What appeared to be the exclamation mark at the end of a Houston win, however, turned into a mere ellipsis.

Yasiel Puig led off the bottom of the 10th with a solo homer off Giles that cut the Astros' lead to one. Two batters later, Logan Forsythe worked Giles for a walk, moved to second on a wild pitch and then came home with the tying run on a single by Enrique Hernandez.

That put the momentum squarely back in the Dodgers' hands, but they only got to hold on to it for, oh, maybe five minutes.

The top of the 11th began with a Cameron Maybin single off Brandon McCarthy. The next batter was George Springer, who promptly unloaded on a 2-1 breaking ball:

Yet, even this didn't quite put the proverbial nail in the coffin.

Houston skipper A.J. Hinch called on Chris Devenski, who pitched in the All-Star Game back in July, to close things out. In the bottom of the 11th with two out, Charlie Culberson, who had only 15 major league plate appearances in the regular season, stepped to the plate. Naturally, he took Devenski deep to trim the lead to a run.

But that, finally, was it for the scoring. The final pitch of the night—Devenski's 25th and the game's 332nd—was a 3-2 changeup that got Puig to strike out.

The short version is that...well, there really is no short version. In fact, all the above is only a fraction of the story.

What's missing are Game 2's many fascinating tidbits. Here's a selection:

  • The eight total homers are a World Series record for a single game.
  • The five extra-inning homers are a new record for any postseason game.
  • Pederson's homer broke up Verlander's no-hit bid.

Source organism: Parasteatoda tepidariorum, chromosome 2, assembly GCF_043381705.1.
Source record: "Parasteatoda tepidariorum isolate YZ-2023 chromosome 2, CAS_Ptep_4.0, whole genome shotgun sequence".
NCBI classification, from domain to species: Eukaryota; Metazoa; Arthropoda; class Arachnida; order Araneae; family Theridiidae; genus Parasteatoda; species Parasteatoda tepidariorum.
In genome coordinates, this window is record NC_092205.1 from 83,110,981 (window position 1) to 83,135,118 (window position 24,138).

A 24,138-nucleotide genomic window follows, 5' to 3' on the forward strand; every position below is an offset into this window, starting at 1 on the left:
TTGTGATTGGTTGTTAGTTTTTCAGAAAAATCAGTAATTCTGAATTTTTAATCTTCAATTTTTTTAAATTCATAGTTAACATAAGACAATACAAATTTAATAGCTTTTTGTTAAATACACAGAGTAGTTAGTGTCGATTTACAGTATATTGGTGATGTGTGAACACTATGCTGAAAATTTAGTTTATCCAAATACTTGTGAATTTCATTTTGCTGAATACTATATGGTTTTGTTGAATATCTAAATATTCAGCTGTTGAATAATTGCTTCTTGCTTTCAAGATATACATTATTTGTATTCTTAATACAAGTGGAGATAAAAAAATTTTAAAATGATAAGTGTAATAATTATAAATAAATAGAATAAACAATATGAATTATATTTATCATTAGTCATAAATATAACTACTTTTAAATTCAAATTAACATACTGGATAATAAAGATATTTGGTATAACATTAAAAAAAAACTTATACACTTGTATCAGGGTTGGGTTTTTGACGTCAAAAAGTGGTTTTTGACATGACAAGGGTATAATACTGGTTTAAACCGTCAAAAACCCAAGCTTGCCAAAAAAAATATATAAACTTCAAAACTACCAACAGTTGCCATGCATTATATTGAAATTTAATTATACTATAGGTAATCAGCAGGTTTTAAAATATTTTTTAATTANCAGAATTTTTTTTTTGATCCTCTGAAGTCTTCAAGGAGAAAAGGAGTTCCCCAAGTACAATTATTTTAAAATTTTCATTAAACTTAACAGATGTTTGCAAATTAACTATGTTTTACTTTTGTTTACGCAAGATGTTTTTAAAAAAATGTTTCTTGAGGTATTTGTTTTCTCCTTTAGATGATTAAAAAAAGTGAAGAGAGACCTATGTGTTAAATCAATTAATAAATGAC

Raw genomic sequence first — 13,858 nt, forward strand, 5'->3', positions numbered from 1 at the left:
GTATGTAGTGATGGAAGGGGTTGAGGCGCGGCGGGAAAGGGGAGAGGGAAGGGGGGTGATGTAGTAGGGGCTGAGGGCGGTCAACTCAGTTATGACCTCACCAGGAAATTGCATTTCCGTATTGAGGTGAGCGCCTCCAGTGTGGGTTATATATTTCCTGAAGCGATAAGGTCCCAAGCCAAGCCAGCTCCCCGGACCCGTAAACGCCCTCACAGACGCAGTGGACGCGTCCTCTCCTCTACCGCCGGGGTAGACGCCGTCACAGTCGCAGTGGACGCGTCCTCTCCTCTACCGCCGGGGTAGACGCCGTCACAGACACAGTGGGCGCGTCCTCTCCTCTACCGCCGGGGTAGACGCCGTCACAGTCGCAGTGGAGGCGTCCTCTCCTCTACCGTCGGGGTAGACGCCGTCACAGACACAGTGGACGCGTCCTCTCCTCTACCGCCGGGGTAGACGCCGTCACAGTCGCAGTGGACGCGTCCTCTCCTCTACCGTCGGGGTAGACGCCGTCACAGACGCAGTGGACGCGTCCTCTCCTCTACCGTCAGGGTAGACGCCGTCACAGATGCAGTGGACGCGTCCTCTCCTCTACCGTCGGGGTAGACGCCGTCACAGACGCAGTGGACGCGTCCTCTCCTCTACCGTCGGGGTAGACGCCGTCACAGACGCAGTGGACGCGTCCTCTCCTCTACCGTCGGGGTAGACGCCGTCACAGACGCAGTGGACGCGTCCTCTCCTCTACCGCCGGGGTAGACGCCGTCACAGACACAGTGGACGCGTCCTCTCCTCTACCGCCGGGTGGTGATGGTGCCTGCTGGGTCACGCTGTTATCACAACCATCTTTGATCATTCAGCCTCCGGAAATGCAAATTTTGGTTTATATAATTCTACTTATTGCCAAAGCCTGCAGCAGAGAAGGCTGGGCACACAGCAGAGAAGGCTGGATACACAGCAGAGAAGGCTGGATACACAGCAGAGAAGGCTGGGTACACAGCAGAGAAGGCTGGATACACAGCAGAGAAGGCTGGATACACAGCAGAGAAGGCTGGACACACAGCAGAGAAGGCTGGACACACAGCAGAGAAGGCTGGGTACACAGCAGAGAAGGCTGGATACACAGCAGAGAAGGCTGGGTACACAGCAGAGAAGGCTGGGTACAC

• The Astros snapped the Dodgers bullpen's 28-inning scoreless streak, as well as the club's 98-0 record when leading after eight innings.
  • Hernandez's 10th-inning single was the Dodgers' first non-homer hit of the game.
  • Culberson's homer was his first in the majors since a walk-off on September 25, 2016, which clinched the National League West title and is also the final play called at Dodger Stadium by legendary broadcaster Vin Scully.

Oh yeah, there's also this: The Astros' victory is the first World Series win in franchise history.

Add it all up, and Game 2 of the 2017 World Series boasts enough excitement to match up with the Fall Classic's greatest classics. It doesn't matter whether your jam is Bill Mazeroski in 1960, Carlton Fisk in 1975, Jack Morris in 1991, Luis Gonzalez in 2001, David Freese in 2011 or Rajai Davis and Ben Zobrist in 2016. Game 2 belongs in the same discussion as all of them.

And it's not over, folks. With as many as five games still ahead, the only thing that was truly decided in Game 2 was best summed up by one of the two managers.

"These are two incredible teams that are going to fight," Hinch said, per MLB.com's Richard Justice.

May all their remaining fights become as worthy of the history books as their latest.

                             

Data courtesy of Baseball Reference and FanGraphs.

Follow zachrymer on Twitter